In 2020, 12 orangutans have been rescued by the authorities and our partner BOS Foundation. Of these, 7 were rescued after the pandemic hit and therefore the team followed special procedures. Among the rescued orangutans are Jeni and Alexander who now live at the Nyaru Menteng Rehabilitation Centre.
The year 2020 has been a challenging year in many ways, also when it comes to saving orangutans. The rehabilitation centres are closed to visitors and a number of measures have been taken at the centres and by staff to protect the orangutans from getting infected.
Read more: Here are our efforts against COVID-19
When the COVID-19 pandemic escalated in March, BOS Foundation temporarily suspended all release and rescue activities to protect the orangutans. However, it was only a matter of time before there would be an orangutan in desperate need of help. Therefore, our partner BOS Foundation prepared routines for how to best assist with rescue activities in a corona safe way. Emergency rescue protocols and a special COVID-19 quarantine area were prepared so if the situation required to take in a new orangutan, it would not be at the risk of the other orangutans or staff.
Cova needed help
About 5 weeks after the lockdown of the centres, BOS Foundation got the first call from the Central Kalimantan Natural Resources Conservation Agency (BKSDA) requesting their help to rescue an orangutan from an area of conflict. The rescued orangutan was adult male Cova. Despite hazmat suits and a minimalised team the rescue mission went well.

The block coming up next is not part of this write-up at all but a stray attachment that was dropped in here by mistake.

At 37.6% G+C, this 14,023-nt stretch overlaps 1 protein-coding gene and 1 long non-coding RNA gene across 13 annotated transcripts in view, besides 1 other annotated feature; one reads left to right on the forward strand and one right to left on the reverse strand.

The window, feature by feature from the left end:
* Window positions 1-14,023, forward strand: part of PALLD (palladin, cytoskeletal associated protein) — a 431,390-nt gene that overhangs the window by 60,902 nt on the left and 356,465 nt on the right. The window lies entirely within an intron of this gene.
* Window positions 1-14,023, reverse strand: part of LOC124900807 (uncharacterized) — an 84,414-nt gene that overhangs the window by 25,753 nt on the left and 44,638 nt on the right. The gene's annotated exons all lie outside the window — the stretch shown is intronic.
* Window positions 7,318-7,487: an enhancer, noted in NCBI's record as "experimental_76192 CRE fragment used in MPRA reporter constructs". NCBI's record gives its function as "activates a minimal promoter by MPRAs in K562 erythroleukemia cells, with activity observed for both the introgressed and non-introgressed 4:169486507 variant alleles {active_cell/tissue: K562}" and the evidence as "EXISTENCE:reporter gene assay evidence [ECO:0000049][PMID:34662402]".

In total, 12 orangutans have been rescued in 2020 – the first you can read about here.
Seven of the orangutans were rescued after the pandemic hit. Usually, orangutans are either rescued from an area of conflict, such as an orangutan intruding on a human settlement, or from being kept as pets. This year, most rescues have been from areas of conflict.
Nyaru Menteng’s two new residents
Since the centres closed to visitors, two new orphaned orangutans have moved in at the Nyaru Menteng Rehabilitation Centre. The female Jeni was in desperate need of veterinary attention. The second orangutan was infant boy Alexander, who had lost his mother and needed a surrogate mother to raise him in the absence of his own.
Despite not coming from captivity in a human home, both still underwent special COVID-19 quarantine at the centre before being integrated with the rest of the orangutans at Nyaru Menteng.
The five other orangutans rescued since lockdown are adults. They have all been moved to safer areas in the rainforest.